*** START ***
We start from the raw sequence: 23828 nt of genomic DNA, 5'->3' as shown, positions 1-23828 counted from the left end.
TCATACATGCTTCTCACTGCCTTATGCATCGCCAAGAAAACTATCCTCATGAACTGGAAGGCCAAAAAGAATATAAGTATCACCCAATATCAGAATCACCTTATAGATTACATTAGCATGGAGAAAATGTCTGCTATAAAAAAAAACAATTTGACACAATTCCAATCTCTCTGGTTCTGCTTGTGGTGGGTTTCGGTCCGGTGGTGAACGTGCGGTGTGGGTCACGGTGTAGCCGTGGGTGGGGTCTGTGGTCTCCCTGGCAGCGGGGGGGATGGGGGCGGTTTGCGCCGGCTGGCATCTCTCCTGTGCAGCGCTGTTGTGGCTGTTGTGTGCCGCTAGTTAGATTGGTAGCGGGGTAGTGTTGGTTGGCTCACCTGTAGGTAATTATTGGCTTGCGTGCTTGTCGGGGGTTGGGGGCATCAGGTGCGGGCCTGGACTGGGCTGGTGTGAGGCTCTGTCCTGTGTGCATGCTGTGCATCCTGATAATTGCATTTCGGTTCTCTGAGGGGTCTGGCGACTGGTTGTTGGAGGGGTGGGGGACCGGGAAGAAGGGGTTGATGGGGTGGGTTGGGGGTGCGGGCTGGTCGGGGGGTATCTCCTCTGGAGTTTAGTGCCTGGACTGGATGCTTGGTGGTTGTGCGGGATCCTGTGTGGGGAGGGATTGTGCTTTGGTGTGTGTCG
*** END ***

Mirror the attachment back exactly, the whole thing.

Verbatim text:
We start from the raw sequence: 23828 nt of genomic DNA, 5'->3' as shown, positions 1-23828 counted from the left end.
TCATACATGCTTCTCACTGCCTTATGCATCGCCAAGAAAACTATCCTCATGAACTGGAAGGCCAAAAAGAATATAAGTATCACCCAATATCAGAATCACCTTATAGATTACATTAGCATGGAGAAAATGTCTGCTATAAAAAAAAACAATTTGACACAATTCCAATCTCTCTGGTTCTGCTTGTGGTGGGTTTCGGTCCGGTGGTGAACGTGCGGTGTGGGTCACGGTGTAGCCGTGGGTGGGGTCTGTGGTCTCCCTGGCAGCGGGGGGGATGGGGGCGGTTTGCGCCGGCTGGCATCTCTCCTGTGCAGCGCTGTTGTGGCTGTTGTGTGCCGCTAGTTAGATTGGTAGCGGGGTAGTGTTGGTTGGCTCACCTGTAGGTAATTATTGGCTTGCGTGCTTGTCGGGGGTTGGGGGCATCAGGTGCGGGCCTGGACTGGGCTGGTGTGAGGCTCTGTCCTGTGTGCATGCTGTGCATCCTGATAATTGCATTTCGGTTCTCTGAGGGGTCTGGCGACTGGTTGTTGGAGGGGTGGGGGACCGGGAAGAAGGGGTTGATGGGGTGGGTTGGGGGTGCGGGCTGGTCGGGGGGTATCTCCTCTGGAGTTTAGTGCCTGGACTGGATGCTTGGTGGTTGTGCGGGATCCTGTGTGGGGAGGGATTGTGCTTTGGTGTGTGTCG